Winters represents a step backward
Mike Winters' decision to apply for his old job as Jackson County sheriff came as a bit of a surprise, because he didn't appear to want the job badly enough to finish campaigning for re-election two years ago. The Jackson County Board of Commissioners should thank Winters politely for his interest and choose someone else.
Winters is one of six candidates who have applied for appointment to complete the final two years of Sheriff Corey Falls' term. Falls has accepted a position as director of 21st century policing for the city of Gresham; his last day is Friday.
Winters was sheriff for 12 years, his tenure marked by costly court battles over concealed handgun licenses and disputes with deputies in his own department, many of whom opposed his re-election bid in 2014. Winters received only 30 percent of the vote in the May 2014 primary. Falls received 46 percent, falling just short of the 50 percent plus one vote that would have avoided a November runoff.
Winters did virtually no campaigning after the primary, eventually dropping out of the race in October and supporting Falls. His withdrawal came too late to remove his name from the November ballot, but he said he would serve four more years if voters elected him anyway. Falls won with more than 77 percent of the vote.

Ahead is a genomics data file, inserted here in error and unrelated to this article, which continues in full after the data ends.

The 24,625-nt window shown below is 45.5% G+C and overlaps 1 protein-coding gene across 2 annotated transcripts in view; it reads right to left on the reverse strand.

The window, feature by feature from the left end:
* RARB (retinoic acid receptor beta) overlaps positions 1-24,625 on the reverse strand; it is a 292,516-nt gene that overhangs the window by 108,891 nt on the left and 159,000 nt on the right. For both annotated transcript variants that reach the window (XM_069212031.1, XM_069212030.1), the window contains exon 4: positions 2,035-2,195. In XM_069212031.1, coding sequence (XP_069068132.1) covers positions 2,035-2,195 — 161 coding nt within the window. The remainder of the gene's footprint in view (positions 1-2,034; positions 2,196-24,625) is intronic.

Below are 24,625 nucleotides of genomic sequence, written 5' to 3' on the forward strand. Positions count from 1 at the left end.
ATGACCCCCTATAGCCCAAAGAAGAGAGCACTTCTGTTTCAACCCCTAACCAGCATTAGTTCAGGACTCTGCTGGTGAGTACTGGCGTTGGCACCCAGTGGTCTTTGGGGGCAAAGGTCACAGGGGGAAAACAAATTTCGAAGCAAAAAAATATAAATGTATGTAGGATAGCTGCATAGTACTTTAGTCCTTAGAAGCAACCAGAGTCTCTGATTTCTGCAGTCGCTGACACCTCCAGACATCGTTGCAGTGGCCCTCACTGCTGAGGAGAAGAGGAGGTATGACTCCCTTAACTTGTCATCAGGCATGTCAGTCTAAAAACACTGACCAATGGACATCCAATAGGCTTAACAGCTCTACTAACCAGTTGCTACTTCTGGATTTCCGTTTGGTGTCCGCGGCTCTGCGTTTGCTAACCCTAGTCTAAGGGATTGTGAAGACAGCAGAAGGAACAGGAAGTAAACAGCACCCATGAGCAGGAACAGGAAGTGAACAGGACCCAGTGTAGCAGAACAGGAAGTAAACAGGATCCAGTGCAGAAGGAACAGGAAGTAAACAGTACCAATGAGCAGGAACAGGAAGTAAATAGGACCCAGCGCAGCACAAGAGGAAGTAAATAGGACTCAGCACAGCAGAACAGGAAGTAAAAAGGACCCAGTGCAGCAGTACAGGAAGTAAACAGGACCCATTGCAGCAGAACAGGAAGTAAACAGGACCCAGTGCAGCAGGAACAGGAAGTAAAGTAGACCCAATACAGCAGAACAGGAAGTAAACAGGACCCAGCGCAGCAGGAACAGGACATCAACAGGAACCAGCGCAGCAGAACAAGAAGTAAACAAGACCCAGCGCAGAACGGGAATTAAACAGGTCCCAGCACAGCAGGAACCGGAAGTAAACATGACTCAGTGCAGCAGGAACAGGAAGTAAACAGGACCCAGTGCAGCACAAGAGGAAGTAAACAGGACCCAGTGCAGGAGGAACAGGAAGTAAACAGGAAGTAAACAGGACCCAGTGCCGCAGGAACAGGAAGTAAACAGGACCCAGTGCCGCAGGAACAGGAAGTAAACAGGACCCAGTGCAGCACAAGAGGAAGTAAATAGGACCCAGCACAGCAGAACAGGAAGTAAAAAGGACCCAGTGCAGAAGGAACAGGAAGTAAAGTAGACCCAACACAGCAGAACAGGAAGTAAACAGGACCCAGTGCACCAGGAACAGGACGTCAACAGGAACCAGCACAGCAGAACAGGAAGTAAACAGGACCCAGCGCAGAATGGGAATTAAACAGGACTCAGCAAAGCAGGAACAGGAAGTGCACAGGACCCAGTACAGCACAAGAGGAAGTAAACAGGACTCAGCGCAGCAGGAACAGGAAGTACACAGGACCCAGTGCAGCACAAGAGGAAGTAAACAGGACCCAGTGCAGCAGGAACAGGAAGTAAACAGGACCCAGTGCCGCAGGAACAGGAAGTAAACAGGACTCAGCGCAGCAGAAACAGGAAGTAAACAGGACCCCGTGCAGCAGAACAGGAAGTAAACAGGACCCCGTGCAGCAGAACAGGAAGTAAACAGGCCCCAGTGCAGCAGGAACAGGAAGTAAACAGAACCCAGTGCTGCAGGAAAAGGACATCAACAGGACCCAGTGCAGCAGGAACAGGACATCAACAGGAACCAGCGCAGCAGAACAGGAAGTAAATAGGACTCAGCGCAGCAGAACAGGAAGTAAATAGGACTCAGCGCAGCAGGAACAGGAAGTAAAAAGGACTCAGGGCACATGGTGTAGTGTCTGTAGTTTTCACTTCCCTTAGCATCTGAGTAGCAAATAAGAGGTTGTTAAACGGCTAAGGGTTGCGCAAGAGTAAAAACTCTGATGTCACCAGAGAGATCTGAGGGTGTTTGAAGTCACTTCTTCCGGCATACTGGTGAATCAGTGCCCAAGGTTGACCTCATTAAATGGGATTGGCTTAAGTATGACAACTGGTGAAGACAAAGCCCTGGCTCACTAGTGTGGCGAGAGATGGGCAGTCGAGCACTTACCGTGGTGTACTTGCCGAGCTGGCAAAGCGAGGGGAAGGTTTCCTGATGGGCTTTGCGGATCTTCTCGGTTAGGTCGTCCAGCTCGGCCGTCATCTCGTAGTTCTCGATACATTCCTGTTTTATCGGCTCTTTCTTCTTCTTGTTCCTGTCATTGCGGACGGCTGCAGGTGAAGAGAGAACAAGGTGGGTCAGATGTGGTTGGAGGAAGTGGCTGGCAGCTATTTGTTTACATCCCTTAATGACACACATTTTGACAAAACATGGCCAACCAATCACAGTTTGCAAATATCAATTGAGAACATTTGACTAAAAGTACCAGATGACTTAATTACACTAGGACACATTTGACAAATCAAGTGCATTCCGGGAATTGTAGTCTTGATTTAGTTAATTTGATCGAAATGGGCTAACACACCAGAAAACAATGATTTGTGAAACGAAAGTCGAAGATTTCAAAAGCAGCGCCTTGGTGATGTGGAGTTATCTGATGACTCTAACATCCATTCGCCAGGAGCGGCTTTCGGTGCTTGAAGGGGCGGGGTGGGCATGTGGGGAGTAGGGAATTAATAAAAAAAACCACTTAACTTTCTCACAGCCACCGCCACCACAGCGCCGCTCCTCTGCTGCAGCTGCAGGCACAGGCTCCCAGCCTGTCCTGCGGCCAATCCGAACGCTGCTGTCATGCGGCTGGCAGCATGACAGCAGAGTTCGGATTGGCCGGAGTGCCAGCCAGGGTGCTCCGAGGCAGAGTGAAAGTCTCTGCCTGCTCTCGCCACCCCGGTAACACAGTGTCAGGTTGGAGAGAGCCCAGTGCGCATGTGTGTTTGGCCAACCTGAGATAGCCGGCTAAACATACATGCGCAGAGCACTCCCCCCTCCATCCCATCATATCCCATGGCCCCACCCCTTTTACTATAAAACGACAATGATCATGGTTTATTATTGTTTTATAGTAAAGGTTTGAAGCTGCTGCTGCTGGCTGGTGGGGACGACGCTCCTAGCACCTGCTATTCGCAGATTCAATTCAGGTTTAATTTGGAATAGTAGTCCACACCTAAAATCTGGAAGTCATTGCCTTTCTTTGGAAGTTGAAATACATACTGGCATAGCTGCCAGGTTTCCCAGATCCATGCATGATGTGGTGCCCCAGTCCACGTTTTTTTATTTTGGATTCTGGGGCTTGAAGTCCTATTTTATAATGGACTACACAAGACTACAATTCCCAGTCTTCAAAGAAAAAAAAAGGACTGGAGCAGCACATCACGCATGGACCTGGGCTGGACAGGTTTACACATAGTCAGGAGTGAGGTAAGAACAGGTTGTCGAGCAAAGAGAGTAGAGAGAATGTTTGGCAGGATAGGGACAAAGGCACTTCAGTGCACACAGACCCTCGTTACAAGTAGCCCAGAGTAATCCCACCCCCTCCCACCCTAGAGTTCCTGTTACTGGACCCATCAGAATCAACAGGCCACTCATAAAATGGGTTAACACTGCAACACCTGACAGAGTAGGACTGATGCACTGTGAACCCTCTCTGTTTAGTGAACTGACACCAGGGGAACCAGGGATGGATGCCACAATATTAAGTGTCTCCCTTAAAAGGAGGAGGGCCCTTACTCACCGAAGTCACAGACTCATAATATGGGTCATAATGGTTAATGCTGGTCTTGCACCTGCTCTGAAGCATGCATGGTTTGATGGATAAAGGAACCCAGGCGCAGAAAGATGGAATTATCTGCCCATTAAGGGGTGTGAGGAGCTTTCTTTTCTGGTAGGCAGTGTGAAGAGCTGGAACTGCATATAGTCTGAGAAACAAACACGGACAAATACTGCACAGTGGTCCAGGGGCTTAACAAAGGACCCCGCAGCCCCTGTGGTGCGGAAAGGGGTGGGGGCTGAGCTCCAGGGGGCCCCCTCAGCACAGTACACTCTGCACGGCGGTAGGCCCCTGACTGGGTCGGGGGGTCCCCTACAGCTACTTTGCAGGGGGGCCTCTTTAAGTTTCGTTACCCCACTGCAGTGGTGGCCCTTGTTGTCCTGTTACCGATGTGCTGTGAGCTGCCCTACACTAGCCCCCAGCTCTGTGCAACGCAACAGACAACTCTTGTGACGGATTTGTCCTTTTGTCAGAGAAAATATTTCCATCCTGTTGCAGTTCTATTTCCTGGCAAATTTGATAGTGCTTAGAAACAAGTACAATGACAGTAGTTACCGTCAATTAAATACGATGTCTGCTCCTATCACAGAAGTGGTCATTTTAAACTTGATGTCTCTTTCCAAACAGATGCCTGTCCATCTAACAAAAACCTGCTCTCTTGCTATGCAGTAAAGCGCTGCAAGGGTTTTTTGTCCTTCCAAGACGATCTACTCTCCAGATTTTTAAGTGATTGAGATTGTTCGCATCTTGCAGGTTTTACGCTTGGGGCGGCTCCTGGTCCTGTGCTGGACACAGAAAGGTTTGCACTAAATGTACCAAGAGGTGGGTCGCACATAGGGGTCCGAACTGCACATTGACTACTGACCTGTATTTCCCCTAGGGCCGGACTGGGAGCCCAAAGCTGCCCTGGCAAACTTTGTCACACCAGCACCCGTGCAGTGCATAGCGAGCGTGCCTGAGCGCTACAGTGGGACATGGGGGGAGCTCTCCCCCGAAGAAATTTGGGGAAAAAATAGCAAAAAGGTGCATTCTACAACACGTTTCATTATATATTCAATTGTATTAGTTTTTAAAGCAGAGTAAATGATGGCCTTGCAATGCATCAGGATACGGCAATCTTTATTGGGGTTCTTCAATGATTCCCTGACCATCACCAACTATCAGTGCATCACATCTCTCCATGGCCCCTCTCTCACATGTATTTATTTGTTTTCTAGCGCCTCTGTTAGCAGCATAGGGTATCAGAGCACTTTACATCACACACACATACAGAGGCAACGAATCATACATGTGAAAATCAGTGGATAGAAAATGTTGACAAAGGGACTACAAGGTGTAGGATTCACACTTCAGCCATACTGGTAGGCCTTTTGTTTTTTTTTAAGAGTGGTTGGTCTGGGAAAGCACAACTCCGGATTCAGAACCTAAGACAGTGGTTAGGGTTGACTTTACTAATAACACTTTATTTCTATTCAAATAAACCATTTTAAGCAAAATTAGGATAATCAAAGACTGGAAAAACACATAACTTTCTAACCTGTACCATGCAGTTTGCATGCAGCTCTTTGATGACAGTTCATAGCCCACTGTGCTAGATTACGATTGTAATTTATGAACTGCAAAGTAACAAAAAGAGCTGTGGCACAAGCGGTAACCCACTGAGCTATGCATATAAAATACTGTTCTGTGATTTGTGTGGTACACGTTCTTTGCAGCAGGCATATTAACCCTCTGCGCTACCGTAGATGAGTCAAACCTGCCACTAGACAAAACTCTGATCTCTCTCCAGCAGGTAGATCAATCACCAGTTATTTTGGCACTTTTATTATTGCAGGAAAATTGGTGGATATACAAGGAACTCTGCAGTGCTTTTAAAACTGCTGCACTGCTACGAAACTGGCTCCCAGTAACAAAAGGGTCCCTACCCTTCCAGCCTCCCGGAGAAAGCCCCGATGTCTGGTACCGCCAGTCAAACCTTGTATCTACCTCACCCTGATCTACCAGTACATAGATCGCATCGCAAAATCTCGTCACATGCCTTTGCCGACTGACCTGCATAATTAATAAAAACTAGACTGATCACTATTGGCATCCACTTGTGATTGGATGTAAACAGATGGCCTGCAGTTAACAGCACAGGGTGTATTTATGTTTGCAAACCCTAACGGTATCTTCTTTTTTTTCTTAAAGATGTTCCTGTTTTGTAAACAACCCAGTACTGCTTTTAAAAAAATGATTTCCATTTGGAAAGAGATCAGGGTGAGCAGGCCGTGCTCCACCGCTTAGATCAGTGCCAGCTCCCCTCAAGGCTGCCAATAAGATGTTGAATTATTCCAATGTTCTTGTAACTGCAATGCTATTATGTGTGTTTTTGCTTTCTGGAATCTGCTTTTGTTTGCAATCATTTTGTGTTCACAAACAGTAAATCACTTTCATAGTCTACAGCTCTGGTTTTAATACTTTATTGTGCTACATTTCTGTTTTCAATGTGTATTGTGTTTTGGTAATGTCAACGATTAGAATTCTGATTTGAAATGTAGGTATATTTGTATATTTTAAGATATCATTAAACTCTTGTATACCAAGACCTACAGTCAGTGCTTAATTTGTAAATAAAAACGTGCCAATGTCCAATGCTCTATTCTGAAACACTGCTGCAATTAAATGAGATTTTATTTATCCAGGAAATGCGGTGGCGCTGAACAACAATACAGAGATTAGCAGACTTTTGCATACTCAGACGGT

Since then, Falls has worked to modernize sheriff's department's procedures, training deputies in ethics and impartial policing, and has reached out to the Hispanic community. The union representing sheriff's office employees has praised Falls' leadership and his improved relationship with deputies. Union President Noah Strohmeyer said choosing Winters to replace Falls would be a step backward for the department.
County commissioners will meet next week to decide how to proceed in selecting Falls' replacement. The commissioners previously were divided 2-1 against appointing a public panel to make recommendations, but incoming Commissioner Bob Strosser, who will be sworn in Tuesday, supports the panel, and he should provide a second vote to go along with that of Commissioner Rick Dyer.
The commissioners should appoint a panel, carefully consider the pool of applicants, and select one who will continue the progress Falls has made toward a community policing approach to law enforcement. Mike Winters is not the right choice.